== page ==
“Some organizations, such as military bases, may have specific reasons to want to be independent of outside suppliers, but for most of them the main motive is to save money. The University of California, San Diego (UCSD), for example, which until 2001 had a gas plant mainly used for heating, changed to a combined-heat-and-power (CHP) plant which heats and cools 450 buildings and provides hot water for the 45,000 people who use them. The system generates 92% of the campus’s electricity and saves $8m a year. As well as 30 MW from the CHP plant, the university has also installed more than 3MW in solar power and a further 3 MW from a gas-powered fuel cell. When demand is low, the spare electricity cools 4m gallons (15m liters) of water for use in the air-conditioning—the biggest load on the system—or heats it to 40 ̊ to boost the hot-water system. Universities are ideal for such experiments. As autonomous public institutions they are exempt from fiddly local rules and from oversight by the utilities regulator. And they are interested in new ideas.”
“Places like UCSD not only save money with their micro-grids but advance research as well. A server analyses 84,000 data streams every second. A company called ZBB Energy has installed innovative zinc-bromide batteries; another company is trying out a 28 kW supercapacitor—a storage device far faster and more powerful than any chemical battery. NRG has installed a rapid charger for electric vehicles, whose past-their-prime batteries are used to provide cheap extra storage. And the university has just bought 2.5 MW-worth of recyclable lithium-ion iron- phosphate battery storage from BYD, the world’s largest battery manufacturer, to flatten peaks in demand and supply further.”
“In one sense, UCSD is not a good customer for the local utility, San Diego Gas & Electric. The micro-grid imports only 8% of its power from the utility. But it can help out when demand elsewhere is tight, cutting its own consumption by turning down air-conditioners and other power-thirsty devices and sending the spare electricity to the grid.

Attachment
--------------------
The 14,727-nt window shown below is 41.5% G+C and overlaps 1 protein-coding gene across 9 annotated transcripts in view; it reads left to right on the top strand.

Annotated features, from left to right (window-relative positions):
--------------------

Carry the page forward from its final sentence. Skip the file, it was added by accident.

“UCSD is one of scores of such micro-grids pioneering new ways of using electricity efficiently and cheaply through better design, data-processing technology and changes in behavior. The IEA (International Energy Agency) reckons that this approach could cut peak demand for power in industrialized countries by 20%. That would be good for both consumers and the planet.”
The ZNE and micro-grid concept is gradually moving mainstream. As reported in same issue of The Economist, Petromina’s new sky scraper in Jakarta,
Indonesia operates as a virtual power plant. Apple’s new
massive headquarter building under construction in
Cupertino, California is also designed to operate as a zero net energy building. The new campus of the National Renewable Energy Laboratory (NREL) in Golden, Colorado is also a ZNE facility, as is a new addition to University of California, Davis called the West Village.
More important is that new buildings, residential, commercial and industrial, are increasingly being built with solar panels on the roof and with many energy efficiency features included in the original design – not as an afterthought or add on.
This is not good news for any incumbent utility or power generator whose business model is predicated on delivering bulk commodity kWhrs with the assumption of growing demand and stable or falling prices. Which explains why utility executives everywhere, but particularly in mature OECD economies, are pondering what their future might look like, if in fact they have a future.
Perry Sioshansi is president of Menlo Energy Economics, a consultancy based in San Francisco, CA and editor/publisher of EEnergy Informer, a monthly newsletter with international circulation. He can be reached at [email protected]